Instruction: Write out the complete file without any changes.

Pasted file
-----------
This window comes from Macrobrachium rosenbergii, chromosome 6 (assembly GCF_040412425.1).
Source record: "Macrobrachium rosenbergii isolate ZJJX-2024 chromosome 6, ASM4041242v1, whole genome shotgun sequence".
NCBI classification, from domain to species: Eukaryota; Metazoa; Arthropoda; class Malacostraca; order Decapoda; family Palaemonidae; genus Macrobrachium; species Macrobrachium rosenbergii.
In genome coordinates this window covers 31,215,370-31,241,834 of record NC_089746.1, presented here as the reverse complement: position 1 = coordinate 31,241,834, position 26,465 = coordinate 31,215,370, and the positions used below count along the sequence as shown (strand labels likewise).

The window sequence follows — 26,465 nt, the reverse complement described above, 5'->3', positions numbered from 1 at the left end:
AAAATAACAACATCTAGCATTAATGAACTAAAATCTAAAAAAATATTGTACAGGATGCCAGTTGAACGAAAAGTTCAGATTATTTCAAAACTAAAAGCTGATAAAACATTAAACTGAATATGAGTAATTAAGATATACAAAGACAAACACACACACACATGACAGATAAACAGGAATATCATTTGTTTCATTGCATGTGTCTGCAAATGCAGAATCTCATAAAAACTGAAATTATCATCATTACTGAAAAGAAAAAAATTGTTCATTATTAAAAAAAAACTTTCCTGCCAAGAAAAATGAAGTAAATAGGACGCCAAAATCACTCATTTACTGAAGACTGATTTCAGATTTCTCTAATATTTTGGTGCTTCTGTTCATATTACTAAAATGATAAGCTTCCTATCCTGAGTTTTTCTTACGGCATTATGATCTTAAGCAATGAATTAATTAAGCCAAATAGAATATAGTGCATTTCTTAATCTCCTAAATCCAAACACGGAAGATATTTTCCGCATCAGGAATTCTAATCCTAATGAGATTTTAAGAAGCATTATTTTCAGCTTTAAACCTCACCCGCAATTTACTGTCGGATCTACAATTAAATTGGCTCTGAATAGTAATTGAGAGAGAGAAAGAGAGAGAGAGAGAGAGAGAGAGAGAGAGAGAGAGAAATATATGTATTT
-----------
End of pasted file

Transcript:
This window comes from Macrobrachium rosenbergii, chromosome 6 (assembly GCF_040412425.1).
Source record: "Macrobrachium rosenbergii isolate ZJJX-2024 chromosome 6, ASM4041242v1, whole genome shotgun sequence".
NCBI classification, from domain to species: Eukaryota; Metazoa; Arthropoda; class Malacostraca; order Decapoda; family Palaemonidae; genus Macrobrachium; species Macrobrachium rosenbergii.
In genome coordinates this window covers 31,215,370-31,241,834 of record NC_089746.1, presented here as the reverse complement: position 1 = coordinate 31,241,834, position 26,465 = coordinate 31,215,370, and the positions used below count along the sequence as shown (strand labels likewise).

The window sequence follows — 26,465 nt, the reverse complement described above, 5'->3', positions numbered from 1 at the left end:
AAAATAACAACATCTAGCATTAATGAACTAAAATCTAAAAAAATATTGTACAGGATGCCAGTTGAACGAAAAGTTCAGATTATTTCAAAACTAAAAGCTGATAAAACATTAAACTGAATATGAGTAATTAAGATATACAAAGACAAACACACACACACATGACAGATAAACAGGAATATCATTTGTTTCATTGCATGTGTCTGCAAATGCAGAATCTCATAAAAACTGAAATTATCATCATTACTGAAAAGAAAAAAATTGTTCATTATTAAAAAAAAACTTTCCTGCCAAGAAAAATGAAGTAAATAGGACGCCAAAATCACTCATTTACTGAAGACTGATTTCAGATTTCTCTAATATTTTGGTGCTTCTGTTCATATTACTAAAATGATAAGCTTCCTATCCTGAGTTTTTCTTACGGCATTATGATCTTAAGCAATGAATTAATTAAGCCAAATAGAATATAGTGCATTTCTTAATCTCCTAAATCCAAACACGGAAGATATTTTCCGCATCAGGAATTCTAATCCTAATGAGATTTTAAGAAGCATTATTTTCAGCTTTAAACCTCACCCGCAATTTACTGTCGGATCTACAATTAAATTGGCTCTGAATAGTAATTGAGAGAGAGAAAGAGAGAGAGAGAGAGAGAGAGAGAGAGAGAGAGAGAAATATATGTATTT